Tuesday, November 24, 2015

Association

Now Playing: TTL - Deep Shadow (The Hunger Games trailer theme)

Like I mentioned on Sunday's post, I went to see Mockingjay Part 2 with friends on Friday night. And Friday was, as I also mentioned earlier, Cecilia's 16th birthday.

That fact didn't escape my mind all morning. I probably only stopped thinking about it until sometime before Silvia picked me up. (Probably when I was drawing and redrawing my face with that stupid eyeliner. Have I mentioned I still haven't figured it out? Damn quivering lids/hands). Then, right as I was watching Mockingjay, it came back to me. Today is Cecilia's birthday. Today she is sixteen.

Before I really talk about that, I figured I'd get all my negative opinions out of the way:

Story in General: 

This is a problem I've had with the book but I got a reminder last Friday. I think one of the biggest issues I have with the story (and it's something my dad also mentioned when he saw Part 1) is that. . .it kind of completely oversimplifies how people under an oppressive government behave.

The series in general has a problem of oversimplifying things. One of the reasons I could never fully get into it is because the books have a deeply rooted misunderstanding of the long term effects of starvation and extreme poverty, which I think is a very dangerous thing to get wrong. (Not to mention the series--despite what fans claim, for whatever reason--is much more concerned with a love triangle than with a rebellion. More than half the time, Katniss doesn't give two flying shits about the people of Panem).

But in this issue particularly, it's just weird how quickly people were willing to set an uprising. I guess that's also an oversimplification because it was decades of the hunger games before Panem rebelled, but that actual rebellion just seems to happen within a year. And totally by accident. All the districts, even those that are well-off, start to fight. And that's just. . .not how I think rebellions happen. We don't want war, we don't want to fight. Not when decades of brainwashing and oppression are already holding us down.

My second problem is in terms of scale. Because we finally got a good look at the Capitol and they kept talking about war and how the districts are united, I was so super mega confused wtf exactly the districts were fighting. Like, this wasn't a civil war exactly, it wasn't the North vs the South. It was an entire country vs a single city's soldiers and people.

I guess the explanation for that is that the districts had malnourished, poverty stricken individuals and next to no technological resources, and I understand that war isn't all about brute strength, but I don't think I was fully convinced the severity of this war and the opposing sides.

I don't know. Maybe there are actual revolutions out there that directly mirror this kind of thing and I'm just being overly critical.

Movie Only:

Massive spoiler discussion.

I need to seriously kick two people involved in this movie: whoever the fuck decided to make it a two-part film and whoever doesn't know to quit shaking the camera. (Do I kick the director? Cinematographer? Even if they do a good job 90% of the time?)

Most of my hate on these two points involves (again, massive spoiler) Prim's role in this movie. Specifically, Prim's death scene.

While the second part of Mockingjay feels solid, I'm still really annoyed at the fact that such a tiny book was stretched into two movies. Mostly because it meant Mockinjay Part 1 is full of pointless, overdrawn scenes that are trying to build atmosphere but feel mostly like overkill. I'm seriously tempted to one day try and splice the two movies together into a two and a half hour epic--the same way that some Tolkien fans got annoyed at The Hobbit adaptations and edited the three tiresome, stretched out movies into a single one as an experiment.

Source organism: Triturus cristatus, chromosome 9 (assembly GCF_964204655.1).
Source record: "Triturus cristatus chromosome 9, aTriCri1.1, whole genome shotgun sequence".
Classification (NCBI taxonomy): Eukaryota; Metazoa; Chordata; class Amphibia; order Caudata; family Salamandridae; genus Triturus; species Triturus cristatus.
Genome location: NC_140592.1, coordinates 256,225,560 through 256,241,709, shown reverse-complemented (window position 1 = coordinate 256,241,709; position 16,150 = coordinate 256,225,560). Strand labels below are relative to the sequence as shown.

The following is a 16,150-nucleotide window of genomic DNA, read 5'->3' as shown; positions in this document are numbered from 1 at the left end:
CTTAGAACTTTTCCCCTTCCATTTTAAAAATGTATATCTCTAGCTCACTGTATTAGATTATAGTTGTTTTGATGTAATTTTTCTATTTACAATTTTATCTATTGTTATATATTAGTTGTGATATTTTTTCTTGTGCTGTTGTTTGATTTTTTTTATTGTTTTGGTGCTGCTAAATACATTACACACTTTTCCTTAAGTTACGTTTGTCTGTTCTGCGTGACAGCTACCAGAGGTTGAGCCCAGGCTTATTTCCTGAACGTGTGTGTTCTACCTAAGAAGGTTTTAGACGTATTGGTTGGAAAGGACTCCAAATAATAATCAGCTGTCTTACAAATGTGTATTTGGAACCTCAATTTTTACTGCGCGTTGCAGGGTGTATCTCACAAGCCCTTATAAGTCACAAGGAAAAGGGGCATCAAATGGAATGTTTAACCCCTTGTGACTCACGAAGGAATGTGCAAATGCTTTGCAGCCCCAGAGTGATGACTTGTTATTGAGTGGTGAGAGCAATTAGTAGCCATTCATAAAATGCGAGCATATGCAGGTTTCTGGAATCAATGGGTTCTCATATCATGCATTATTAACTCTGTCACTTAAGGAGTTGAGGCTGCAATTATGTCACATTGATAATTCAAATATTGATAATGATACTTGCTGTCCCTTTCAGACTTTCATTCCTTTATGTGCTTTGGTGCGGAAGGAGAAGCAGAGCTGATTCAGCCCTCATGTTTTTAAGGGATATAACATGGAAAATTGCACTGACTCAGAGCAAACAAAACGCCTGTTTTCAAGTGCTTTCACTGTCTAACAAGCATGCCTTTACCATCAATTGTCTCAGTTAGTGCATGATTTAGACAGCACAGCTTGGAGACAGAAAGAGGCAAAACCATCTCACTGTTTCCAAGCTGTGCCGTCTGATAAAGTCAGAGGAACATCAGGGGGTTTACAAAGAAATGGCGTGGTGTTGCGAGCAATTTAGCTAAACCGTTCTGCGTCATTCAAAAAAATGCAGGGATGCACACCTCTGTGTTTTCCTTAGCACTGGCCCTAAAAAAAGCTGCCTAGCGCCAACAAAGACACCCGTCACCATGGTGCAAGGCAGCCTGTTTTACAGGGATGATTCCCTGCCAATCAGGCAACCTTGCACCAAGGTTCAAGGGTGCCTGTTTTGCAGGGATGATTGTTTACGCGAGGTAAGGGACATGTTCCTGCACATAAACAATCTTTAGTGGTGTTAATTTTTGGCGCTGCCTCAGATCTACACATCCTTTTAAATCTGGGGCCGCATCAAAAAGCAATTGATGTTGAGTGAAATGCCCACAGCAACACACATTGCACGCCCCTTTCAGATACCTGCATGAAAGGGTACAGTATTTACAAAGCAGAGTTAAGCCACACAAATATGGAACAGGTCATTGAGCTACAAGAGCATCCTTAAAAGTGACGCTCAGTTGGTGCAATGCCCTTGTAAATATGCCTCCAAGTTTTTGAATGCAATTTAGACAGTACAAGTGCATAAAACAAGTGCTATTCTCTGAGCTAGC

But while watching the Prim scenes, I realized why cutting that movie in half was a bad idea: I haven't seen Part 1 in a year--since it came out, basically. And while this next bit is debatable, I seriously think Prim's death is pretty much the center point of Mockingjay. At least, it is in the book and it should have been in the movie.

Instead, Prim is given two scenes, and in neither of which does she talk. The first one is pretty if a bit oddly constructed--just a moment where she dances with her sister. The second is her death scene, when Katniss sees her in the crowd, calls out her name, and then the explosion goes off.

I realize why Prim doesn't have any speaking scenes in this movie. The impact of her death is built up entirely in Part 1--which is why we have all those scenes of them talking, arguing, looking out for each other. But because it's all in a movie I haven't seen in a year, the actual death scene here felt weirdly rushed. I didn't forget Prim, and I didn't forget what she meant to Katniss, but it just doesn't feel like the moment was done justice.

Not to mention that the whole fucking thing is shaking. I thought they learned their lesson with the first movie--Hold. The. Camera. Still.

I get that the point was probably to capture the chaos of the situation, but in the book, though the death scene is quick and jumbled and chaotic, it's still much more focused than how it's done in the movie.

It's barely two paragraphs in the book. We're denied the chance to hear Katniss say her name. And it's powerful.
. . .Another flock of white uniforms sweeps into the opening. But these aren't Peacekeepers. They're medics. Rebel medics. I'd know the uniforms anywhere. They swarm in among the children, wielding medical kits.
First I get a glimpse of the blond braid down her back. Then, as she yanks off her coat to cover a wailing child, I notice the duck tail formed by her untucked shirt. I have the same reaction I did the day Effie Trinket called her name at the reaping. At least, I must go limp, because I find myself at the base of the flagpole, unable to account for the last few seconds. Then I am pushing through the crowd, just as I did before. Trying to shout her name above the roar. I'm almost there, almost to the barricade, when I think she hears me. Because just for a moment, she catches sight of me, her lips form my name.
And that's when the rest of the parachutes go off. 
In the movie? It's barely two minutes. Of course we hear Katniss scream her name. And it's still a fucking mess.